Over 9,500 cocoa farmers in Cameroon have received more than €1.4 million in premium payments – the largest ever certification premium payments made for sustainable cocoa in the country - under the Cargill Cocoa Promise.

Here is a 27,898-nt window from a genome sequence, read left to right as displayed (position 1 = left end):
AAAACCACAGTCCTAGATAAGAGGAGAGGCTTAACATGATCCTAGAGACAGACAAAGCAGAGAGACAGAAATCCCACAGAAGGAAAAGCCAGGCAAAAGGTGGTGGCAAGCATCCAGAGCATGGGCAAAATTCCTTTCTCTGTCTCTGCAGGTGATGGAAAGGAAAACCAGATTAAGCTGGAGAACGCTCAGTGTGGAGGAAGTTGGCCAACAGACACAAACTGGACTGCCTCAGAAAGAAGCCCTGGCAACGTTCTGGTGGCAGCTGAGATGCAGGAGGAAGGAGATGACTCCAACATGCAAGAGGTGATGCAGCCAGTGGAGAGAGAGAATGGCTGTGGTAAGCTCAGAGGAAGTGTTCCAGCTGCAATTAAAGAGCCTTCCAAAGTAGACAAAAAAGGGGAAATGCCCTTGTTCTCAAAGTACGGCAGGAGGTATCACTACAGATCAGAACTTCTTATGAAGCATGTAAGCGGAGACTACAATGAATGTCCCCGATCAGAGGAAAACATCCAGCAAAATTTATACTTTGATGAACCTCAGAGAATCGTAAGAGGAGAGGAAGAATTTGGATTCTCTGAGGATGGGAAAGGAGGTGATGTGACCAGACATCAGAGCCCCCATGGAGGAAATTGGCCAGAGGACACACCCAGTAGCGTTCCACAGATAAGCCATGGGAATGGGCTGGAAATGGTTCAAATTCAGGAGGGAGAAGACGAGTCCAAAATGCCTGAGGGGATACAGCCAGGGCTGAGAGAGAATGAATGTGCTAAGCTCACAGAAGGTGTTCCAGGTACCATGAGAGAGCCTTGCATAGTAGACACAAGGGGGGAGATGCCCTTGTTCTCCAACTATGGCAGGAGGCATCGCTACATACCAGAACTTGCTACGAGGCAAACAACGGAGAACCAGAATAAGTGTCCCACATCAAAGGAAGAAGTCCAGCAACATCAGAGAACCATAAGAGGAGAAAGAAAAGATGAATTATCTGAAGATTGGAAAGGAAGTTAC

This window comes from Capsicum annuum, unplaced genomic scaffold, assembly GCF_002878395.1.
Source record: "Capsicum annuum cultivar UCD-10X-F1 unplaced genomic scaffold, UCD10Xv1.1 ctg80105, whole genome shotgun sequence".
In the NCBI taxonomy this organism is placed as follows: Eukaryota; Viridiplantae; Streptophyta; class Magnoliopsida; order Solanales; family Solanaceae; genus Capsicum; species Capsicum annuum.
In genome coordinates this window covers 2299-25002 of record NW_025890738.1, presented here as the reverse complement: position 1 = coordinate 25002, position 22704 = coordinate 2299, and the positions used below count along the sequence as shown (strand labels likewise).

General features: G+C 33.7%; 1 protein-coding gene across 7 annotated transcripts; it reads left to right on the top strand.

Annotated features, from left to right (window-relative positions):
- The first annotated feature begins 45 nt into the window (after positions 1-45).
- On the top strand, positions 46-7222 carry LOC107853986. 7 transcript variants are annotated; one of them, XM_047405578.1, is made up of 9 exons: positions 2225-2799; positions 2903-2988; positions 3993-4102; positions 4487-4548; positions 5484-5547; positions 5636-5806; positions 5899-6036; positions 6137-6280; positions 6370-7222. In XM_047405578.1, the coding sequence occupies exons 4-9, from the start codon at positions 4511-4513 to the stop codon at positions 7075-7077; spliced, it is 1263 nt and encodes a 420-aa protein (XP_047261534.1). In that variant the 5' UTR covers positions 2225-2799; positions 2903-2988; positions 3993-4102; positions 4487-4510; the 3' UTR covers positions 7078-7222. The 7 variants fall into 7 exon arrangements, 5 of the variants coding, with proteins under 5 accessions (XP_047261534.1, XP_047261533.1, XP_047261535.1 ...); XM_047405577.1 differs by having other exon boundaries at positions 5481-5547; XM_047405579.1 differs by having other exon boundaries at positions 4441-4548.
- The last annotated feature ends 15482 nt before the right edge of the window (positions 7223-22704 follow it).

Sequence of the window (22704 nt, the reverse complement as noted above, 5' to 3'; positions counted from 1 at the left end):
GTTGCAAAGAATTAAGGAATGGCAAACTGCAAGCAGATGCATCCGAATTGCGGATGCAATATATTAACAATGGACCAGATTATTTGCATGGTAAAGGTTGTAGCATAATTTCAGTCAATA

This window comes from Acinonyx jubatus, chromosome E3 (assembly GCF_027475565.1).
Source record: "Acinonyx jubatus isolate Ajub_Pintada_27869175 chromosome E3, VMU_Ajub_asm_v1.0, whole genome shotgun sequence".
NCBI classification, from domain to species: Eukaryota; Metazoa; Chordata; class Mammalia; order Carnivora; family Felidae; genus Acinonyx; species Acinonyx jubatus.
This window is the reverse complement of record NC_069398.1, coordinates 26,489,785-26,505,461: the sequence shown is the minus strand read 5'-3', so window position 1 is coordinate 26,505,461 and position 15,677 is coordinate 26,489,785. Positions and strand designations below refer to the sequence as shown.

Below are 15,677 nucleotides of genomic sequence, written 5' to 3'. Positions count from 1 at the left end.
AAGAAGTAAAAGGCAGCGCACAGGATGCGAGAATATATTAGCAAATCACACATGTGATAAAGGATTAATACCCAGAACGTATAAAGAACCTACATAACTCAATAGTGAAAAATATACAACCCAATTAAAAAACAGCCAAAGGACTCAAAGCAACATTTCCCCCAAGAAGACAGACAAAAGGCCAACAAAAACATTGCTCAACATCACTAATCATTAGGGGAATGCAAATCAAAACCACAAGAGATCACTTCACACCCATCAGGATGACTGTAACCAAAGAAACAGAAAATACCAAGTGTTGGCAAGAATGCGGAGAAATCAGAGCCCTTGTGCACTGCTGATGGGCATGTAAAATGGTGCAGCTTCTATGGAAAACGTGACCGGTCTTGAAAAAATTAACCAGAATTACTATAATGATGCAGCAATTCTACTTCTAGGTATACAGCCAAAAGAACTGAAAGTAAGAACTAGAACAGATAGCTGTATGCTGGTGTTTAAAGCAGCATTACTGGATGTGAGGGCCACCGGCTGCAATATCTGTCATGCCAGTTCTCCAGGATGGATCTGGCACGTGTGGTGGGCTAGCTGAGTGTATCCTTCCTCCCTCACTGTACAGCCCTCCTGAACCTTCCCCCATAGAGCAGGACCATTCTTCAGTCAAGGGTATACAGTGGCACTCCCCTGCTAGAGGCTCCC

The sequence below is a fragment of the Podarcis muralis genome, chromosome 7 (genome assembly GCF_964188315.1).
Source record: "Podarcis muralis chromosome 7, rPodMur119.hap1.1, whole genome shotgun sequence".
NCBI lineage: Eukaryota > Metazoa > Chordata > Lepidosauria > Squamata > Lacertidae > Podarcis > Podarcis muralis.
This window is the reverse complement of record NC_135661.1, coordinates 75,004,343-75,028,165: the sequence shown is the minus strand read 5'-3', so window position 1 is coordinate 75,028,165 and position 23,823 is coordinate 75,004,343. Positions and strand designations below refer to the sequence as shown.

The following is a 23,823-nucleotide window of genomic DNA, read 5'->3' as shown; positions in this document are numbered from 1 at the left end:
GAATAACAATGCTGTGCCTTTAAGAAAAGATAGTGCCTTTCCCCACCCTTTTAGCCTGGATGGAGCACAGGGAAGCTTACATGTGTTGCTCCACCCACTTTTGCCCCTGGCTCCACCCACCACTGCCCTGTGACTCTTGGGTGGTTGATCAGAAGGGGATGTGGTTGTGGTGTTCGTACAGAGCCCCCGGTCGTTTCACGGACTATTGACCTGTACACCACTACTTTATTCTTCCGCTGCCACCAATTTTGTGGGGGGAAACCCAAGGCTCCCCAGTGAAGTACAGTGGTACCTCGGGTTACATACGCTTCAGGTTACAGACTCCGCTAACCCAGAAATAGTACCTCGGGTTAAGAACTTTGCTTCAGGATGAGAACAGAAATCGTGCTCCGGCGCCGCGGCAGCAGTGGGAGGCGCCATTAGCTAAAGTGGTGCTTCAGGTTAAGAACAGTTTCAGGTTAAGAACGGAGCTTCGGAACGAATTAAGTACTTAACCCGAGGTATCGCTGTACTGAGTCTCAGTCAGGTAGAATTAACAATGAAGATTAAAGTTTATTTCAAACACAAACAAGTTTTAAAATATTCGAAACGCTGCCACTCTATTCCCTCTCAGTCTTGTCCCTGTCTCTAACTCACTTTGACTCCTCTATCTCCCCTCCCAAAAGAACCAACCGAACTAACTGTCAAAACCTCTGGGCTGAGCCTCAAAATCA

Over 9,500 cocoa farmers in Cameroon have received more than €1.4 million in premium payments – the largest ever certification premium payments made for sustainable cocoa in the country - under the Cargill Cocoa Promise. These payments directly reflect the growing appetite, Cargill said, of customers for certified cocoa products and appreciation for the efforts undertaken by cocoa farmers in Cameroon to become more professional and achieve certification.While Cargill as part of the joint venture Telcar has been training cocoa farmers in Cameroon since 2011, the Cargill Cocoa Promise efforts on the ground have become more advanced in the last year training nearly 21,000 cocoa farmers at over 600 farmer fields’ schools and building 11 boreholes for local communities to increase access to potable drinking water.By working through these programs, farmers strive for improved profitability and productivity. Another 10,000 new farmers are expected to undergo this training in 2016/2017 and a further eight local communities have been identified for new borehole projects.The premium payments are made to certified farmer cooperatives with 50 per cent going directly to individual members, and the remainder being invested in projects that boost productivity or farm development for the farmer organisation or projects that will benefit the wider community. For Cameroon this has so far included boreholes, 100 scholarships, 10 Cassava grinding machines for women’s groups and credit/discount schemes for crop protection products.The premiums and ceremonies are an incentive for farmers to adopt good agricultural practices and to directly support and influence improvements that will make a difference to their own communities. Premiums are paid by Telcar/Cargill to farmers but represent a contribution from Cargill’s customers that purchase certified products globally.To continuously increase the reach and impact of the companies’ program in Cameroon, a key priority of theCargill Cocoa Promise is to further develop and professionalise farmer organisations. These organisations are are extraordinary multipliers to promote good agricultural practices and behavioural change in rural areas.In March 2016, the Cargill Coop Academy was established in Cameroon, based on the highly successful model in Cote d’Ivoire. The Academy provides business education and is on target to train over 900 executives from 227 farmer organisations over four years. Since its March inception, 60 cooperatives have participated and their leaders have started the 28-day intensive curriculum and yearlong personalised one-on-one coaching. This represents a significant step towards professionalisation of farmer organisations in Cameroon.Speaking on behalf of Telcar, Madame Kate said: ‘Farmer organisations are critical to accelerating our outreach in Cameroon. By empowering these organisations, supporting training in business skills and strengthening their business operations, we can help progress this sector for the future.“It is exciting to see the development of the cocoa sector in Cameroon and the significant progress that has been made so far,” said Lionel Soulard, Regional Managing Director Africa, Cargill Cocoa and Chocolate. “With the significant buy-in and demand from our customers for certified cocoa our long-term goal is to contribute to a thriving cocoa sector for farmers and their communities. To make this happen, we have set up the right support, tools and training to help farmers and communities improve their livelihoods and contribute to professionalising the coops. Only when farmers take their own destiny in their own hands will we have a truly sustainable cocoa sector.”Cameroon is the fourth largest producer of cocoa beans globally and it is critical that we contribute and help build a sustainable and thriving cocoa sector for farmers and their communities.